Rutgers teammates McCourty and Rice ready to go at it

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Rutgers teammates McCourty and Rice ready to go at it

FOXBORO -- Devin McCourty knew all along that Ray Rice would have success at the professional level. The two arrived at Rutgers in 2005, and by the time Rice left almost three years later, McCourty knew he had played with a future NFL star.

"That was our guy in college," McCourty said. "He made a lot of big plays for us, and when we watched as he went into the NFL I think we were all excited for him. You never know whats going to happen, but I dont think there were many guys in college that doubted he was going to be a big success in the NFL."

Now as a captain and starting safety for the Patriots, McCourty is charged with trying to stop Rice in the AFC Championship Game.

The Ravens' lead running back grew up a short drive from McCourty in New Jersey and the two are still friendly. But that doesn't mean their collisions on Sunday will be any less forceful, McCourty said.

"We hang out a little bit in the offseason," McCourty explained. "There are a bunch of us that went to school together and came in at the same time at Rutgers and won a lot of games there. The biggest thing, I think, is that none of that will matter Sunday. Well be going at it just like every other time weve played in the NFL."

Rice is one of the most unique running backs in the NFL, given his agility, his hands and his size. At 5-foot-9, 195 pounds, Rice is a compact muscle mass who doesn't shy from contact, but can just as easily juke defenders and run around them. He rushed for 1,143 yards and 9 touchdowns during the regular season and caught 61 passes for another 478 yards and a touchdown.

McCourty described the things he noticed about Rice in college that still make him difficult to bring down.

"His balance," McCourty said. "I think it still shows in the NFL. Just maybe because he is so small, he has great balance and leg strength that allows him to break a lot of tackles."

The Patriots have been strong against the run all season. Last week they limited Texans running back Arian Foster to 90 yards and a touchdown in their Divisional Round win, 41-28. During the regular season, they allowed only 3.9 yards per rush -- sixth best in the league.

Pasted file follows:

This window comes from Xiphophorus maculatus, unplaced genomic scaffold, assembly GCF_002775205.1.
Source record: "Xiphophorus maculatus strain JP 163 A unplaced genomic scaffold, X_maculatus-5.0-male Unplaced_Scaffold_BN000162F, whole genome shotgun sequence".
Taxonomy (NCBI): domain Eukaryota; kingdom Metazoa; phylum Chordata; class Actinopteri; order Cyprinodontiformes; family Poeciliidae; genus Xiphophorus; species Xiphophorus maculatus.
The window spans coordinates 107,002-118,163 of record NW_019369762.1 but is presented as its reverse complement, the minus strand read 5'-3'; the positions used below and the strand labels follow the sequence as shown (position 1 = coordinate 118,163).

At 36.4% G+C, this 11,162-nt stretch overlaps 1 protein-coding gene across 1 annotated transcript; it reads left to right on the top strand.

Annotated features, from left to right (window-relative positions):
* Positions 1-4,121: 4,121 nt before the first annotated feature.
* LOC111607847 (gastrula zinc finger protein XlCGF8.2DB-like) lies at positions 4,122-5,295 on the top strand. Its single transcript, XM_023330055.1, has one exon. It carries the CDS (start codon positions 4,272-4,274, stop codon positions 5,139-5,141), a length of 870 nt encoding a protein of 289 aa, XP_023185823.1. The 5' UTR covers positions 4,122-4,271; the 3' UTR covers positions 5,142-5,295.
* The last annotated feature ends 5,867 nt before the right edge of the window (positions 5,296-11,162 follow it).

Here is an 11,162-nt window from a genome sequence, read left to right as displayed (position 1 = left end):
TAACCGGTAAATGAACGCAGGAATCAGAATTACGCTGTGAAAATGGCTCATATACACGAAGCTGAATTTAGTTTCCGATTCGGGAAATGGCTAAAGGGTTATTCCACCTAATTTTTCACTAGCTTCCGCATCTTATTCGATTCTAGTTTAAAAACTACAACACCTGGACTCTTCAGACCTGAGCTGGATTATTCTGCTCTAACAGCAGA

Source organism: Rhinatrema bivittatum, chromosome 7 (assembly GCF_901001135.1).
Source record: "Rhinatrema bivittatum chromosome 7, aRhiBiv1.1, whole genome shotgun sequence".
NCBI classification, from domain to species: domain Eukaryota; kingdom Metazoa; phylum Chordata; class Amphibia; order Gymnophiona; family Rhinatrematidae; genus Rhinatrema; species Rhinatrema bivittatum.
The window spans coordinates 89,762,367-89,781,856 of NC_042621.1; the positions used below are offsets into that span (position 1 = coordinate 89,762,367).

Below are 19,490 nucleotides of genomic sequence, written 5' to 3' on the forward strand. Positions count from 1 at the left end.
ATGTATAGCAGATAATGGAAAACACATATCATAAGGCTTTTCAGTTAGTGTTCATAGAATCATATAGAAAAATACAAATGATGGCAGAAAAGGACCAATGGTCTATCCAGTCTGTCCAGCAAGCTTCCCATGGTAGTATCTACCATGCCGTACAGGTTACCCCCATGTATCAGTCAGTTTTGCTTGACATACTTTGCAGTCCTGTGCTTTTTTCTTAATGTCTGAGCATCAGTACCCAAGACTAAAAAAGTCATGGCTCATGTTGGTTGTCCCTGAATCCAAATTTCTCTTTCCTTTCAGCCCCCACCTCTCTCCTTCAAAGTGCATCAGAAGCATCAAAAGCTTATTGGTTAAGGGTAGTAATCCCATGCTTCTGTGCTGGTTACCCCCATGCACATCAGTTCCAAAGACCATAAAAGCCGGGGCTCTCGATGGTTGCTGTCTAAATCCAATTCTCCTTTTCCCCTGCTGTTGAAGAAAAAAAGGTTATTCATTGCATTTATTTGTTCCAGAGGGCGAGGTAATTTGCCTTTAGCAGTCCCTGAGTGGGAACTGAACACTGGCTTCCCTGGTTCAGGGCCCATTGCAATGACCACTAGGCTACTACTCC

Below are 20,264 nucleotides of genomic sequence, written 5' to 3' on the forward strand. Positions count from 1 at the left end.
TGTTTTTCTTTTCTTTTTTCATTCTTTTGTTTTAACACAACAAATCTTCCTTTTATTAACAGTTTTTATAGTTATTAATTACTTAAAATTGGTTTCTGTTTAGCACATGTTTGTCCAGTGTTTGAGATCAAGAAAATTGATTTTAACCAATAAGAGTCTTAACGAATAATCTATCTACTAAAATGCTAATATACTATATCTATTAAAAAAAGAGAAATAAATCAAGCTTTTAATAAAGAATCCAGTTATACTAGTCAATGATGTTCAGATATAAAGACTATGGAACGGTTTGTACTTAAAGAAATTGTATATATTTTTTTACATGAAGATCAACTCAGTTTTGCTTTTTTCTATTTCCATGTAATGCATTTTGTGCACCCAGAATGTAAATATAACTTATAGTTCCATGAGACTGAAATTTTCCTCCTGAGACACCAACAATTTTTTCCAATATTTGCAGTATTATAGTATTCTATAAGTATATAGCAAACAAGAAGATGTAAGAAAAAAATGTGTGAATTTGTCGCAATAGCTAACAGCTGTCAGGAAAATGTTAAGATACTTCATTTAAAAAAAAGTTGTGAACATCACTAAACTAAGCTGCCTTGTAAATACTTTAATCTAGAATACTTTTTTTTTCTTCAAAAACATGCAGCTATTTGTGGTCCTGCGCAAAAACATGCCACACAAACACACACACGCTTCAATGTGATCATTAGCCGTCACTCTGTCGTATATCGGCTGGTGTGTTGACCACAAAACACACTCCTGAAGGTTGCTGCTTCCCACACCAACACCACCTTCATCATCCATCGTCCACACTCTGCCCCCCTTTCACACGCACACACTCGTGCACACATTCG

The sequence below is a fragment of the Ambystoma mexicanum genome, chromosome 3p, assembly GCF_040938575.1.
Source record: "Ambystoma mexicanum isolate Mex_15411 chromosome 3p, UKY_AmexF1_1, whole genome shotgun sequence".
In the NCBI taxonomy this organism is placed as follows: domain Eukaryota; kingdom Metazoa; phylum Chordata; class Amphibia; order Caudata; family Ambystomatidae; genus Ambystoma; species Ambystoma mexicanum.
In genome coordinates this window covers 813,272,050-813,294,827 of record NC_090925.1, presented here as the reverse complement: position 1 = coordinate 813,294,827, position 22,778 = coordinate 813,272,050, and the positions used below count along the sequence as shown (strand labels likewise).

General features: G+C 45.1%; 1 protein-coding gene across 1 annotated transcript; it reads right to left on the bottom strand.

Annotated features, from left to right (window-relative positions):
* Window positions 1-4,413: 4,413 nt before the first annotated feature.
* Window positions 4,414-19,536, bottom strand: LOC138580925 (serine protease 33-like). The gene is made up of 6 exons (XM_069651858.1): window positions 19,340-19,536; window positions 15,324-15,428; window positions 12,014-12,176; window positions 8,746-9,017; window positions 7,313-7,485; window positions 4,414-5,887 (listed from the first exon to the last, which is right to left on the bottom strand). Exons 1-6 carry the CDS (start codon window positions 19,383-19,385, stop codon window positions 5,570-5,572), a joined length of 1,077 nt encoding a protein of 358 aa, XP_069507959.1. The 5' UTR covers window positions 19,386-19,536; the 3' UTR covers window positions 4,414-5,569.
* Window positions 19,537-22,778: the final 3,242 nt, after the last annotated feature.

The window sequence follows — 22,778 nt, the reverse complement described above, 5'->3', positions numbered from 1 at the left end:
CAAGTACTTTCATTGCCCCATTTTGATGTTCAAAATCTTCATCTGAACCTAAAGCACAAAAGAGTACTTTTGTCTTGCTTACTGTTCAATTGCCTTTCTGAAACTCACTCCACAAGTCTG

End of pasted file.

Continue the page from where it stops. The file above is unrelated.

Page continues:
McCourty will try to help the Patriots continue that success on Sunday, even if it's at the expense of his old college buddy.

First impressions: Wright again the victim of poor run support

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First impressions: Wright again the victim of poor run support

CHICAGO -- First impressions of the Red Sox' 4-1 loss to the White Sox.

 

Steven Wright has a 1.67 ERA, and somehow, has three losses.

Wright was again the victim of poor run support. He pitched six innings, allowed just two runs and yet was saddled with the loss, dropping him to 2-3.

In his three losses to date, here are the scores of the games when he left: 2-0, 2-1, 2-1.

Some poor command in the third cost Wright a bit. He walked the first two hitters of the inning, and after a groundout moved the runners over, issued an intentional walk to load the bases. A groundout then scored a run for the White Sox, who never threatened again.

In fact, after the intentional walk, Wright retired 11 of the next 12 hitters he faced.

 

Carson Smith pitched as expected.

Making his Red Sox debut after missing the first month with a forearm strain, Smith retired the White Sox in order and needed just nine pitches to get the three outs.

Smith's M.O. is that he has a heavy sinker and can make hitters swing-and-miss. He got two groundouts, then overpowered Austin Jackson with a mix of sinkers and sliders for an inning-ending strikeout.

 

The Red Sox fell to 0-3 against lefty starters.

Obviously, it's an extremely small sample size. And maybe it's because the Sox haven't had a lot of looks at lefties, having faced just two in their first 25 games before Tuesday night.

Then again, Chicago starter Jose Quintana has always been tough on the Red Sox. Even before limiting them to a single run over seven innings, Quintana was 2-0 with a 2.14 ERA in six previous starts.

Boston hit the ball hard three times. Once, Hanley Ramirez homered to right. Twice, White Sox outfielders took extra bases away from David Ortiz (Austin Jackson in the first) and Jackie Bradley Jr. (Adam Eaton in the third).

 

Junichi Tazawa has been excellent, but not Tuesday night.

Tazawa came into a 2-1 game in the eighth. The first four hitters to face him went: bunt single, walk, (wild pitch), two-run double, walk.

Granted, one of the hits was a bunt. But you can't afford to issue two walks and throw a wild pitch in a one-run game.

That outing came after nine straight scoreless outings, and had been scored upon in just one of his first 11 outings.

But Tazawa couldn't locate Tuesday and it cost him.